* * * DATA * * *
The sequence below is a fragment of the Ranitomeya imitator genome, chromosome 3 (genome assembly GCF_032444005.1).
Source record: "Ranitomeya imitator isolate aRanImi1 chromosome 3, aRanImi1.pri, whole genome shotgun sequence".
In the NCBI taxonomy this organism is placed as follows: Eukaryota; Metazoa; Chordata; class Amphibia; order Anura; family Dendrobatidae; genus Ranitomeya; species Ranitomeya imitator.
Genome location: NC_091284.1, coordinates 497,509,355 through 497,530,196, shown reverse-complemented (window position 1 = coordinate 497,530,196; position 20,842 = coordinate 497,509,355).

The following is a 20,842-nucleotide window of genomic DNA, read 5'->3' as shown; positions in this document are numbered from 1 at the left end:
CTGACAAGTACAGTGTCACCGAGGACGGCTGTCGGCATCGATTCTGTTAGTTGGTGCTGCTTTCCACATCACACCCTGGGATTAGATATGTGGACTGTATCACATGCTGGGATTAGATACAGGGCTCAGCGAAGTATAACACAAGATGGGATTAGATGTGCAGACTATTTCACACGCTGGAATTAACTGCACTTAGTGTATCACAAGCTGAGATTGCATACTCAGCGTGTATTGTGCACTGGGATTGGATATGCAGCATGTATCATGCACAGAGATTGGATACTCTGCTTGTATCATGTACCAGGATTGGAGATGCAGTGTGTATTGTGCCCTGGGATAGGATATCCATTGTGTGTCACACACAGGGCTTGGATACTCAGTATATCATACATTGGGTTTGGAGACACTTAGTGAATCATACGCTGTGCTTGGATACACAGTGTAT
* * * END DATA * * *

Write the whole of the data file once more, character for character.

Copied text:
The sequence below is a fragment of the Ranitomeya imitator genome, chromosome 3 (genome assembly GCF_032444005.1).
Source record: "Ranitomeya imitator isolate aRanImi1 chromosome 3, aRanImi1.pri, whole genome shotgun sequence".
In the NCBI taxonomy this organism is placed as follows: Eukaryota; Metazoa; Chordata; class Amphibia; order Anura; family Dendrobatidae; genus Ranitomeya; species Ranitomeya imitator.
Genome location: NC_091284.1, coordinates 497,509,355 through 497,530,196, shown reverse-complemented (window position 1 = coordinate 497,530,196; position 20,842 = coordinate 497,509,355).

The following is a 20,842-nucleotide window of genomic DNA, read 5'->3' as shown; positions in this document are numbered from 1 at the left end:
CTGACAAGTACAGTGTCACCGAGGACGGCTGTCGGCATCGATTCTGTTAGTTGGTGCTGCTTTCCACATCACACCCTGGGATTAGATATGTGGACTGTATCACATGCTGGGATTAGATACAGGGCTCAGCGAAGTATAACACAAGATGGGATTAGATGTGCAGACTATTTCACACGCTGGAATTAACTGCACTTAGTGTATCACAAGCTGAGATTGCATACTCAGCGTGTATTGTGCACTGGGATTGGATATGCAGCATGTATCATGCACAGAGATTGGATACTCTGCTTGTATCATGTACCAGGATTGGAGATGCAGTGTGTATTGTGCCCTGGGATAGGATATCCATTGTGTGTCACACACAGGGCTTGGATACTCAGTATATCATACATTGGGTTTGGAGACACTTAGTGAATCATACGCTGTGCTTGGATACACAGTGTAT